BIG-designed school fans out to create green-roofed terraces
Bjarke Ingels Group (BIG) has had a remarkably busy year and, following its recent completion of The Twist and CopenHill, is back again with a new project called The Heights. The public school, which also involved Leo A Daly as executive architect, has an unusual design that fans out to create outdoor terrace areas in a compact site.
The Heights is located in Arlington, Virginia, and merges two previous schools, the H-B Woodlawn Program and the Eunice Kennedy Shriver Program, into a new building that will accommodate an expected 775 students, some of which have specialized education needs.
The building's overall form is informed by its location in a challenging compact urban site that's surrounded by roads on three sides and a park on the other. It's conceived as a stack of five rectangular slabs that fan out to create green-roofed terraces that serve as an extension of the classrooms.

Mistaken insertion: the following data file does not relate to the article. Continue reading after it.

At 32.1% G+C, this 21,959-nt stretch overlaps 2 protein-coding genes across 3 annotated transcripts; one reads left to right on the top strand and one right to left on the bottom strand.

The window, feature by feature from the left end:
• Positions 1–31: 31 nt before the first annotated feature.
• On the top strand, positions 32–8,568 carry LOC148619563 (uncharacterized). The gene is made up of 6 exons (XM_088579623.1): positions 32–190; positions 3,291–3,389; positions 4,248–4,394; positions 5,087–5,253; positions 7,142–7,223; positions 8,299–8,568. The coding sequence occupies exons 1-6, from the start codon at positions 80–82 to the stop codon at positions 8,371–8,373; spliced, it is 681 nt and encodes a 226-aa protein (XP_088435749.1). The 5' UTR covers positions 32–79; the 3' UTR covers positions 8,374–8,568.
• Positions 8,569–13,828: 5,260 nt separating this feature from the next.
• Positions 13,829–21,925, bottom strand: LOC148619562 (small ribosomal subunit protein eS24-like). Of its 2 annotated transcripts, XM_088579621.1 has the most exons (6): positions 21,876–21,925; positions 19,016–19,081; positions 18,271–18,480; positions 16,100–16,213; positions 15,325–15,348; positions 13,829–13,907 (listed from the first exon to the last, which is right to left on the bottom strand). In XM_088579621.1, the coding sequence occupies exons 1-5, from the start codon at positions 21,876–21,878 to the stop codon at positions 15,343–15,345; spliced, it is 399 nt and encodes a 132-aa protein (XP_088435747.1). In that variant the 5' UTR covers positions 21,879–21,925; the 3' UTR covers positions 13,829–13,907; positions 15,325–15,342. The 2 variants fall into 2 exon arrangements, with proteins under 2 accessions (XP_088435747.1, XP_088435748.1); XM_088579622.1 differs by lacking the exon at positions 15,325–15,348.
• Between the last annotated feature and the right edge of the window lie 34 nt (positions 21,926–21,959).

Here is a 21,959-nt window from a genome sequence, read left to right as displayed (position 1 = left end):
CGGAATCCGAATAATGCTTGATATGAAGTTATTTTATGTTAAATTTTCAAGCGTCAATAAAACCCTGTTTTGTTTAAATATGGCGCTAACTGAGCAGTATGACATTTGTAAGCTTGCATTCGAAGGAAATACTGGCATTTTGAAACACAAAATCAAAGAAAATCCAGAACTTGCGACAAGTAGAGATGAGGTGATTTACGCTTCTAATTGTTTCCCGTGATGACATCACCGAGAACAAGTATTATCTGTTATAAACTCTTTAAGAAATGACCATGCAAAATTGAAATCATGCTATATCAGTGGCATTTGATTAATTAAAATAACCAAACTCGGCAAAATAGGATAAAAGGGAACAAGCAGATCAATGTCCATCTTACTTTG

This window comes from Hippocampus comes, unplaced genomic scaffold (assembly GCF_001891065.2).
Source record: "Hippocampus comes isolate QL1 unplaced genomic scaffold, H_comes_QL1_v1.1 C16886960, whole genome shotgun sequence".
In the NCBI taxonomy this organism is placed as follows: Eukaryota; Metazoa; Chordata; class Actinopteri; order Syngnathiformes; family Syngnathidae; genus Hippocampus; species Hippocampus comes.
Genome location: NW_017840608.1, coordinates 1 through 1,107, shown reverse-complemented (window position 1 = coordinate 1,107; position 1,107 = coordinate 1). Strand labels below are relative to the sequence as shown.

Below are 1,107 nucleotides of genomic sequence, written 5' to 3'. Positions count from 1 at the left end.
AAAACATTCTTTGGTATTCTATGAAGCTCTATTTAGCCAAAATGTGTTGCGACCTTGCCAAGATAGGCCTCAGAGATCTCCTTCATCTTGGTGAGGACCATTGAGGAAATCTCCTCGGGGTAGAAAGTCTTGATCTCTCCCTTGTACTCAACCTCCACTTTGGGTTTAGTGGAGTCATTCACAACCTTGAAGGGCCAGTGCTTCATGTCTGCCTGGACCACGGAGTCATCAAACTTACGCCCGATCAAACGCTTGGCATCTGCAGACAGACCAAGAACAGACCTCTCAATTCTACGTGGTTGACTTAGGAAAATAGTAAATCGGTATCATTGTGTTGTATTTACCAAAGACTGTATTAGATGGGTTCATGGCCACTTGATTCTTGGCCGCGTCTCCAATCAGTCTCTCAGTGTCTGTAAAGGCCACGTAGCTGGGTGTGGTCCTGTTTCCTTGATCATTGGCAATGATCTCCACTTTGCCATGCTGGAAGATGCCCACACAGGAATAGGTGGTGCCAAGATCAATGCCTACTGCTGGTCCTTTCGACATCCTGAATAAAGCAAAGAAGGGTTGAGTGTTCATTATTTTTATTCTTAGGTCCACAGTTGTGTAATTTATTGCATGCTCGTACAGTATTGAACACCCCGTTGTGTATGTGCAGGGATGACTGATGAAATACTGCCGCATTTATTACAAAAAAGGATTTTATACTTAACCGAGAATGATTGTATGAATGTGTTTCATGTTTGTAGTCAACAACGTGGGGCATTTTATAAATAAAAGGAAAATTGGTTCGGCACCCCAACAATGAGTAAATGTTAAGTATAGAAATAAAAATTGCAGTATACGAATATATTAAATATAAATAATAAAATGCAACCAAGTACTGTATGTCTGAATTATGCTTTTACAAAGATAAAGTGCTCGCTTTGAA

"The density of the urban Arlington neighborhood became the inspiration for the school – we fanned the classrooms to allow each and every floor to be connected to the roof garden on top of the classrooms below," explains Bjarke Ingels, founder and creative director at BIG. "The resultant cascading terraces are connected by a curving stair that weaves through all levels – inside as well as outside – making all students, from both programs and all ages, visually and physically connected to each other. Each terrace is landscaped to lend itself not just to the social life of the students but also as informal outdoor spaces for learning."
The interior measures 180,000 sq ft (16,700 sq m) and is centered around a staircase that connects each of the floors. Upper areas are used for quiet study and smaller classes, with standard classrooms below.
The auditorium, gymnasium, library, reception and cafeteria are centrally located, next to the lobby, and are designed to aid students in sensory processing, as are the occupational physical therapy suite, and sensory cottage. The first terrace and recreation field also double up as public event spaces.
The project is slated to receive LEED Gold (a green building standard) and its green roof system is actually quite involved. Its soil has been calculated so as to be deep enough to grow large trees and to manage stormwater runoff. Additionally, the greenery is irrigated by a rainwater recycling system.